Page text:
Go to rootbeer.com, and your screen will be filled with a tempting, foaming, fizzy, animated glass of root beer…and the A&W logo. A&W’s domain is literally rootbeer.com, not aandw.com, what most might expect. Clearly, root beer is the foundation of A&W’s branding.
As its definitive site name suggests, A&W is the world’s number-one bestselling root beer. It’s known for being a sweet, foamy treat. A&W’s current slogan is “Bring Home the Root Beer,” encouraging consumers to “introduce [their] family to A&W Root Beer and make frosty mug memories.” Its site features how-to videos and recipes for various fun dessert root beer floats. The Campfire Float looks especially enticing!
A&W is unique because it’s not just a soft drink brand – it’s also a popular franchise restaurant found throughout America. In fact, it was the very first franchise restaurant in America, and the restaurant started alongside the root beer itself. Today, there are approximately 1,000 A&W restaurants in the United States and Southeast Asia and A&W Root Beer is sold worldwide.
Why is it Called A&W?
A&W’s origins date back to a hot day in June 1919, when Roy W. Allen opened up a root beer stand in Lodi, California. He sold his root beer for one nickel. He didn’t come up with the formula himself – he just purchased it from a pharmacist in Arizona. To this day, the unique blend of herbs, spices, barks and berries remains a delicious secret. After his little root beer stand in Lodi took off, Allen opened up another location in nearby Sacramento. That location became the country’s first “drive-in,” featuring “tray-boys” who provided curbside service.
Allen took on a partner in 1922, a man named Frank Wright, who had been an employee at his first Lodi location. Allen and Wright combined their initials and formally named the beverage A&W Root Beer. The partnership was short-lived, but the name stuck. Allen bought all of Wright’s shares just two years later in 1924. So, A had a lot more to do with A&W than W did.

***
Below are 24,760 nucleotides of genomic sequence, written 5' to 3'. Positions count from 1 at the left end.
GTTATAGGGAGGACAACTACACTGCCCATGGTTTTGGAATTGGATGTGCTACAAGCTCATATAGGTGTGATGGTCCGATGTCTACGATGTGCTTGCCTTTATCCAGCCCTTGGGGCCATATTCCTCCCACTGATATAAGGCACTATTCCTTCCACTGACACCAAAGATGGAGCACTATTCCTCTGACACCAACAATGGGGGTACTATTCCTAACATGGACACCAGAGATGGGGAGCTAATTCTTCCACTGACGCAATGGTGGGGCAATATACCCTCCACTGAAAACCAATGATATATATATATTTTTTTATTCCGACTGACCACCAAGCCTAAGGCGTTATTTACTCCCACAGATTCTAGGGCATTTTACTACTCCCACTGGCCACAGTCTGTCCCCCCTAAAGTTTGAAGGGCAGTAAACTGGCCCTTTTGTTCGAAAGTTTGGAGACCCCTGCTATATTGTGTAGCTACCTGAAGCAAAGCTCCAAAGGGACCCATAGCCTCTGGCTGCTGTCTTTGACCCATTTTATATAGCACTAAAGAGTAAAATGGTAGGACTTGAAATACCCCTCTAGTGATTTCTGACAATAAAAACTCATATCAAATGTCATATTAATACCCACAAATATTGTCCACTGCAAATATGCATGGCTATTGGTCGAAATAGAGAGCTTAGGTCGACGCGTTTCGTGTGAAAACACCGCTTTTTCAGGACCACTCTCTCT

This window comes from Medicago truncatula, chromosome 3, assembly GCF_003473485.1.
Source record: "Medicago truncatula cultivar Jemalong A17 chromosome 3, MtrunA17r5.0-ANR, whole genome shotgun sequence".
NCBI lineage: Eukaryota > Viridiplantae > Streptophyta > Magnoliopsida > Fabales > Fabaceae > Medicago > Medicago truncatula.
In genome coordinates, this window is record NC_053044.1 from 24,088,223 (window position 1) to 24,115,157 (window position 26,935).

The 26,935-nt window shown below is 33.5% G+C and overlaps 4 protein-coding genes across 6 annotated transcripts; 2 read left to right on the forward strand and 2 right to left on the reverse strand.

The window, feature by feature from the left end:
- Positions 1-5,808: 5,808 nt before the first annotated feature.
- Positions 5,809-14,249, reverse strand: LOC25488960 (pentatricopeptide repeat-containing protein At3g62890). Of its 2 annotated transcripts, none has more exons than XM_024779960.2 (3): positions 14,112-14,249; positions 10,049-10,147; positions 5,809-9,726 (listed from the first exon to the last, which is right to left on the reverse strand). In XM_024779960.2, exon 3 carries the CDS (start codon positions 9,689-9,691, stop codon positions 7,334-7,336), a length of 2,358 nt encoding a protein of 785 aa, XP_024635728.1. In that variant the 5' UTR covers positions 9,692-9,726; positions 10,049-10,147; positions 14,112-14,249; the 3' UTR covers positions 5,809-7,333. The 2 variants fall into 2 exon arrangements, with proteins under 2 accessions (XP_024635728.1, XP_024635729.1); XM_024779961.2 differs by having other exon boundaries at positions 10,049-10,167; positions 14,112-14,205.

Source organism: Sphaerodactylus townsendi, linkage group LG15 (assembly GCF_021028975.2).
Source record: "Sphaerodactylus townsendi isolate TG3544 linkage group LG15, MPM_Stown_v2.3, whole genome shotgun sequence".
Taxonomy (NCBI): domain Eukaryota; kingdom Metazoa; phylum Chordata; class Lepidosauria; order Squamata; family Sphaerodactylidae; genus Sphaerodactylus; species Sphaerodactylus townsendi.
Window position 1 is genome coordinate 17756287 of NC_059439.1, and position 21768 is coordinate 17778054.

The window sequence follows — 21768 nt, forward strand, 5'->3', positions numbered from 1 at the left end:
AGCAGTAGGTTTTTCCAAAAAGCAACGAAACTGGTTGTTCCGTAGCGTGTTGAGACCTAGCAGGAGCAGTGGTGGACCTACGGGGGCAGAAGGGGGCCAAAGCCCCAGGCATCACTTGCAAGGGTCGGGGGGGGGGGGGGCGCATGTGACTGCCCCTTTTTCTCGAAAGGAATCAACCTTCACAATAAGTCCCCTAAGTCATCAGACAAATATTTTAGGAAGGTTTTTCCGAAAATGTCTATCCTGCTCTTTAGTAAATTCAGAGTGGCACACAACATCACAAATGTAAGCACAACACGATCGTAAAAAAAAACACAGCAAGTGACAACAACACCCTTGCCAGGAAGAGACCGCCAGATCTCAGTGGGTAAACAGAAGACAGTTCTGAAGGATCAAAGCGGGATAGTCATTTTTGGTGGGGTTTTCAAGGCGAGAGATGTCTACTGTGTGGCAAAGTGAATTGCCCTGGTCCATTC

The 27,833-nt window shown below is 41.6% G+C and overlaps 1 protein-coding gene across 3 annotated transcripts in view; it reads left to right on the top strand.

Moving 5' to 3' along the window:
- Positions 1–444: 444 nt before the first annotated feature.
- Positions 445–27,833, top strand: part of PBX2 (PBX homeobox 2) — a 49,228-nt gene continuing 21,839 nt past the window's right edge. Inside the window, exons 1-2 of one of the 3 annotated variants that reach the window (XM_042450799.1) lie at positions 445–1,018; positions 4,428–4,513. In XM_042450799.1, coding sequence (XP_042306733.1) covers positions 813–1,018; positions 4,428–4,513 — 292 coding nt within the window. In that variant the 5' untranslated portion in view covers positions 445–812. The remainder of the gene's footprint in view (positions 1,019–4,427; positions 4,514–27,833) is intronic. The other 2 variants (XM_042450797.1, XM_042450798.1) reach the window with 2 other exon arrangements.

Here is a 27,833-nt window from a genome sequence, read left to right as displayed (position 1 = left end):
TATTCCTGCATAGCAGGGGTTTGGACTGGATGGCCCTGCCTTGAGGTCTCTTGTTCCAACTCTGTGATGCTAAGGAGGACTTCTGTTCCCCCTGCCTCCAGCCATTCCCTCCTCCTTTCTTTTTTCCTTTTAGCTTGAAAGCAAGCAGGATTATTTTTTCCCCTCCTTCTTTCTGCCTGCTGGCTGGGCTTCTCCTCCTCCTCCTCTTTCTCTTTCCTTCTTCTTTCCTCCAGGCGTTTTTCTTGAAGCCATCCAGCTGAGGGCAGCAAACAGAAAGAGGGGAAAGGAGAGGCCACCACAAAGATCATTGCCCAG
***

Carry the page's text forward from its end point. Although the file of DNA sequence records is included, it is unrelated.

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Allen secured a trademark and started selling A&W franchises like crazy, making A&W the first franchised chain restaurant in America. Franchise owners could use the A&W name and logo and purchased root beer syrup directly from Allen. By 1933, there were over 170 A&W franchise outlets. There was no common menu or procedures shared among the restaurants – all they had in common was the name, the logo, and the root beer. Some chose to sell food along with the root beer, some didn’t. In fact, there wasn’t a standard food menu for franchises until 1978.
For decades, A&W Root Beer was only available at its restaurants. It wasn’t until 1971 that A&W was first made available in bottles & cans in grocery stores. Today, A&W Root Beer is owned by Dr. Pepper Snapple group, and it’s available throughout the world. And if you are looking to get your hands on a free root beer float, head over to A&W on August 6th when they celebrate National Root Beer Float Day and raise money for selected charities!
What’s your favorite root beer brand? Any guesses on the name of their mascot? Comment below!
Emma Roberts is a freelance writer and editor who is passionate about learning, traveling, and language. She received her bachelor’s degree in Sociology at Brigham Young University.